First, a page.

Vail does not know the meaning of immunize, and is not sure what to make of side effects but the thing the elf has put in Vail’s ear, the thing it calls the voice of Harry, a pig god, whispers an explanation. ‘Immunize means you will be protected from the most dire consequences, such as dying, but side effects means you will not be protected from less dire consequences like feeling sick.’
Sick indeed! She rubs her right cheek: no longer sore but still tender, and the seat of her pants is soaking wet, as are the shoulders of her jacket and the front of her pants legs. The barley is dripping with dew.
The pain in her stomach has departed along with the bile, but her head continues to spin, and she is still burning with fever. Vail lifts the strap of her bag over her head—the bag that holds the thing—and sets it to the side, pressing down some barley to make a place for it.
She reaches forward, and undoes the tiny golden hasps of her bile covered shoes. Each hasp is fashioned after the mischievous face of Jolo, the trickster dragon, biting and holding tenaciously to the hasp ring until forced to let go by the press of her thumb between its eyes. She pulls off her shoes, nearly toppling backward when removing the second one. She tries cleaning them with an ear of barley, fails, and sets them next to the bag.
She pulls off her jacket, damp on the inside from sweat, and wet on the outside from dew. It is decorated with the woven image of Hast, the dragon of dreams, rising from the dim night-glow of a Great City into a deep-blue starry sky. It spreads its wings across the jacket’s shoulders and coyly wraps its two heads around the collar to whisper sweet dreams in one ear and nightmares in the other, or worse, boring dreams into both. Vail picks children’s dragon stories as her adornment for what should have been an all-night euphoria laden celebration. She should be hungover by now. She understands hangovers but doesn’t know anything about mysterious fevers induced by elves. Vail folds the jacket and sets it on the bag.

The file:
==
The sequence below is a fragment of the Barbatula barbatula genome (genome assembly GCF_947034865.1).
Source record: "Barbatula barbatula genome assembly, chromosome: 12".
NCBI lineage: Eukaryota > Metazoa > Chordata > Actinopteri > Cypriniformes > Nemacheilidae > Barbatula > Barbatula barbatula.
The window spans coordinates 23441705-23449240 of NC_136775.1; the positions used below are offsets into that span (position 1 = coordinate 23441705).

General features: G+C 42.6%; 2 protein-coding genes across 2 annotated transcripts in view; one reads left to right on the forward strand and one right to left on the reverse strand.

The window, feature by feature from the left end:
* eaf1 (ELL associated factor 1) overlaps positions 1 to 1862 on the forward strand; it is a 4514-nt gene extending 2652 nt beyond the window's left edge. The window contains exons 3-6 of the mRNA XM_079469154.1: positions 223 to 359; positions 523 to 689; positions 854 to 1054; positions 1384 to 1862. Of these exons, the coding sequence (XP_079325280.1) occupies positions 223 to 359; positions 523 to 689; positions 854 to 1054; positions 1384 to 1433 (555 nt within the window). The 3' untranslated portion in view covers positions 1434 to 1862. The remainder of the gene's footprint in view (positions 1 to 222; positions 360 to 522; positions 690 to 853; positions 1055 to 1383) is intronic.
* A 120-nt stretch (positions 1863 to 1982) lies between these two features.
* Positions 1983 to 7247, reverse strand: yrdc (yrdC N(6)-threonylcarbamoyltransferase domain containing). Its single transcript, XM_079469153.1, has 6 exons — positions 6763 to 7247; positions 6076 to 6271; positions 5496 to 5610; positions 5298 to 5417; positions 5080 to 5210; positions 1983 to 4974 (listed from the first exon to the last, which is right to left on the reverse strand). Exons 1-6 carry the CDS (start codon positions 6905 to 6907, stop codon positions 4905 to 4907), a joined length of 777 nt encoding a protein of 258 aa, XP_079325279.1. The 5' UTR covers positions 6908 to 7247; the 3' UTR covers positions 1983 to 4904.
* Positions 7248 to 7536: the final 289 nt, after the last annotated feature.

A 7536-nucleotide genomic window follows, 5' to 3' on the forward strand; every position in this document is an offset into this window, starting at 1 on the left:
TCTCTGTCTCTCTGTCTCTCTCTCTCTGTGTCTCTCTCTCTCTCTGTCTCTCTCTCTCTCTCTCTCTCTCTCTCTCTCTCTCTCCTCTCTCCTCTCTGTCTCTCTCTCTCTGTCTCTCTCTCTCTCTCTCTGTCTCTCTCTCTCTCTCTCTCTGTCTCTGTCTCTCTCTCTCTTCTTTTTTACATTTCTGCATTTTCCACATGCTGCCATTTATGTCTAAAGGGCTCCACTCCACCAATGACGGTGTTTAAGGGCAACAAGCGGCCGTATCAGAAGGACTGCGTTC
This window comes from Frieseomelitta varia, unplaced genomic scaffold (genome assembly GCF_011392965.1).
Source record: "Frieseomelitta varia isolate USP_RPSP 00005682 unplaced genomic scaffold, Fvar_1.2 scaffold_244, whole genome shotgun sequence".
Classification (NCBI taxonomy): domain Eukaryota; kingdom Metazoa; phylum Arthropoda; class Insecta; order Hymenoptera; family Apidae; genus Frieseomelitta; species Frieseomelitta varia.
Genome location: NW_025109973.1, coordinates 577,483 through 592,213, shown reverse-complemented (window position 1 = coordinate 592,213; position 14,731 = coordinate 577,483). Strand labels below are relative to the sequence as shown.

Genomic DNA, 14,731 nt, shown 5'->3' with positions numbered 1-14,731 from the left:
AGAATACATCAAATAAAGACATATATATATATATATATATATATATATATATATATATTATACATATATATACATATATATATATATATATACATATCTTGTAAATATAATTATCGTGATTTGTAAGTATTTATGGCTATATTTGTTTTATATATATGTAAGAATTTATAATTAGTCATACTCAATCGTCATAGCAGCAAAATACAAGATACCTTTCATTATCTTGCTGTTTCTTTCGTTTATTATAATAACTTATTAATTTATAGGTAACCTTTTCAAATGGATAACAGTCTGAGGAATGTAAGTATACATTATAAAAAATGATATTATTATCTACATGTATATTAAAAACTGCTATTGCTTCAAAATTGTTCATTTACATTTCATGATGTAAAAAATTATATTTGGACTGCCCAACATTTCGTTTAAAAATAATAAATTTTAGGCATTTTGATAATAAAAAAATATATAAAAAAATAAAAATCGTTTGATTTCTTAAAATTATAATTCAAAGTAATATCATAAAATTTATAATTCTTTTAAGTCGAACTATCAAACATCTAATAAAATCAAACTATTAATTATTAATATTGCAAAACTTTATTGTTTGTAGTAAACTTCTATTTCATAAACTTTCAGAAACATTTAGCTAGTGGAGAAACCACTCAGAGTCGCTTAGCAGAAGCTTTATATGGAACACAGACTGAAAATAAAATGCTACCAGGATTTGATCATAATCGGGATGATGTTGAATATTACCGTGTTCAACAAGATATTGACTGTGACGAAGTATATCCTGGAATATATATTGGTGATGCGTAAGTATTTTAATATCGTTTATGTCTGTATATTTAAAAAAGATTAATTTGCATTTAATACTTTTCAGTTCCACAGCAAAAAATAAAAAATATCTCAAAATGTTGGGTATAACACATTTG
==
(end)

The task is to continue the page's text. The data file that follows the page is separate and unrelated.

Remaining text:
Next, she unwraps her sweeth. Its silk dyed and painted with the form of the unseeable, unnamed Dragon of the Os, the only true dragon, the one of which all other dragons are but shadows. The illuminator of this cloth truly achieves the sublime: Lay the sweeth out and you see a pastoral landscape at the edge of a Great City surround where developed land folds into feral reserve, but look at it long enough, and you see the dragon—its tail in the shape of clouds, its body in a stand of trees, its head, the rocky tumble of a river cascade. When Vail puts on the sweeth, this almost invisible dragon follows the cloth across her shoulders, around her torso, and twice around her waist before tucking its head and tail into the small of her back. Now, in reverse, it uncoils into her hands.